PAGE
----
Unison members who work in local government have voted by 70% in a consultative ballot to reject the employers meagre offer.  As reported in previous issues of Soldiarity workers have faced a real terms pay cut of 20% in the last four years.
A formal ballot will take place from 23 May to 23 June.  A yes vote is expected, and action could start on 10 July.thumb-b53ddd8d89cc72f822b580e0bdd0a4fc

As is to commom in public sector disputes,  the plan appears to be just one day of action in July followed potentially by a further 2 day (one at the beginning and then end of September) where  it could be possible to link up with our Health section whose conference recently voted for action over there even worse pay offer (1% or increments for those not at top of the scale)

We have our local government and national delegate conferences in late June, and activists will attempt to get emergency motions on the agenda for both these to pressure the leadership to offer a more thought out strategy (see proposals below)

While there is a mood to reject 1% from the majority of workers, there isn’t a great confidence that our leadership is in touch with its members and can deliver a strategy to win.. Four years of pay and massive job cuts with very little opposition has had its impact on morale.

We need to take every opportunity to turn the anger over another proposed pay cut into a confidence that we can win against not just pay but also job cuts. The progress the left has made in other unions such as NUT where new rank and file teachers group, LANAC has managed to put pressure on existing leadership and have made breakthroughs in recent executive elections.

Workers liberty supporters will be working with other activists to try and rebuild rank and file group in our union that can offer an alternative strategy and leadership. Below is  brief strategy for current and future pay disputes. We will be working with other in Unison to get this on the agenda as amendments or emergency motion to conference:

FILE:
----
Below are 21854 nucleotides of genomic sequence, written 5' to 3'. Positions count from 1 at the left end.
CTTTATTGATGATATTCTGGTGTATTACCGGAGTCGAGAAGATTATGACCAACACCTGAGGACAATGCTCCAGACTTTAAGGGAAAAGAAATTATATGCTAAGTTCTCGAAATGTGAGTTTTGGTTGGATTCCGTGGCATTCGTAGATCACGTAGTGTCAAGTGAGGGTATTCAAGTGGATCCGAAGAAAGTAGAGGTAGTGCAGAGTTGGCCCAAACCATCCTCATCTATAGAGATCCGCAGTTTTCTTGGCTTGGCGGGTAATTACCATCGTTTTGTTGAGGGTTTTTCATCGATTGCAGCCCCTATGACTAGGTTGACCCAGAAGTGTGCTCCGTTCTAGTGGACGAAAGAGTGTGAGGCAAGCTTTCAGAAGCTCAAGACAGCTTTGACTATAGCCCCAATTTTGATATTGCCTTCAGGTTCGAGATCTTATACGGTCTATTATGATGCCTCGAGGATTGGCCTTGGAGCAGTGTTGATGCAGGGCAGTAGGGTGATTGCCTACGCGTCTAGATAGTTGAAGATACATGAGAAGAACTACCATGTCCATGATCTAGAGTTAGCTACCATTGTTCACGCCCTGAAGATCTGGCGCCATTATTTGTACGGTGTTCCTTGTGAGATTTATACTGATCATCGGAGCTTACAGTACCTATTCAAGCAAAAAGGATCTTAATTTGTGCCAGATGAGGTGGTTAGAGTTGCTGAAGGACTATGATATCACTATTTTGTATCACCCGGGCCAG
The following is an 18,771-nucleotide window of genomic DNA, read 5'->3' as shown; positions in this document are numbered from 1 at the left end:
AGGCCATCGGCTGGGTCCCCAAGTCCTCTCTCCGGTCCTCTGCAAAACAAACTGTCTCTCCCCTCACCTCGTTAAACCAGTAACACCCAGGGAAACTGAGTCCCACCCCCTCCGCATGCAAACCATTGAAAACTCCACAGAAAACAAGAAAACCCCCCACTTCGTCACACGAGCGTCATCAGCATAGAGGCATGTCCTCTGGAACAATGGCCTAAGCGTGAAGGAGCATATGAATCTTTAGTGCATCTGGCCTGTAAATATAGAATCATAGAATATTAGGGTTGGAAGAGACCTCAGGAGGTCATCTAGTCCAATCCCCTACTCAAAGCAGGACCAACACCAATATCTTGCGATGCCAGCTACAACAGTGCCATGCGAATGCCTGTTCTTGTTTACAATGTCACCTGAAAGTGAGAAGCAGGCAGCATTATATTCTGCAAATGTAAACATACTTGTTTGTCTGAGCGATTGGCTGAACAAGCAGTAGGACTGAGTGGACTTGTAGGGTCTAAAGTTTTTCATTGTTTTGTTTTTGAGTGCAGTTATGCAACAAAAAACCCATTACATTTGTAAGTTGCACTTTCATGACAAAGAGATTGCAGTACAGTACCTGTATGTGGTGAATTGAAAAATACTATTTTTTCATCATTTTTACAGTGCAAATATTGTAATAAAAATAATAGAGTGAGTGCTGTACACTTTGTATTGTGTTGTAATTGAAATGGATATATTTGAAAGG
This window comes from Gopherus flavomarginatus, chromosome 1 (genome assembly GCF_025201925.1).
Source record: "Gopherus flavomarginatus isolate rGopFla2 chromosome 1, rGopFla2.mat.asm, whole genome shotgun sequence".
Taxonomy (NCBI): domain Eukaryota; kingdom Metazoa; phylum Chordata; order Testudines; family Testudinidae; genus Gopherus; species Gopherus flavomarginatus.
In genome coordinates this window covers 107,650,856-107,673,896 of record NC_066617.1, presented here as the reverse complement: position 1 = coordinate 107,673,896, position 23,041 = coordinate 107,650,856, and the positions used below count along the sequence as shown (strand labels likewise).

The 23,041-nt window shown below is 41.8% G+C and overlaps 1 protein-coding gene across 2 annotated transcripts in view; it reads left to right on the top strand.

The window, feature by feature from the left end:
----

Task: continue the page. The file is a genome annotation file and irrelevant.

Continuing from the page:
To win the current pay dispute, we need a sustained and escalating programme of industrial action which moves beyond one-day strikes.
The current local government pay dispute should begin with a two-day national strike, with the union announcing an ongoing timetable of action beyond this, with the dates for further strikes set and announced in advance, and including:
• Selective action involving groups of workers to maximise impact (e.g., parking inspectors, caretakers, revenue staff, etc.)
• Programmes of action-short-of-strikes in between national strike days, including a work-to-rule and overtime ban
• Attempts to coordinate where possible with teachers’ unions
• A commitment to coordinate and distribute hardship payments, levied from both branch and national funds
• Encouraging branches to convene local, cross-union strike committees to inform regional and national SGE strategy

The current timetable for pay claims means that members wait several months for new pay deals to come into effect, hitting lowest-paid members hardest, and means lower-paid workers are more likely to accept whatever pay deal is offered at an earlier stage.
In future years, Unison should begin its pay claim process earlier, and demand that employers respond to the union’s claim at least four months before any pay award is due to come into effect.
If employers fail to do this, Unison commits to launching a dispute to win the pay claim through industrial action.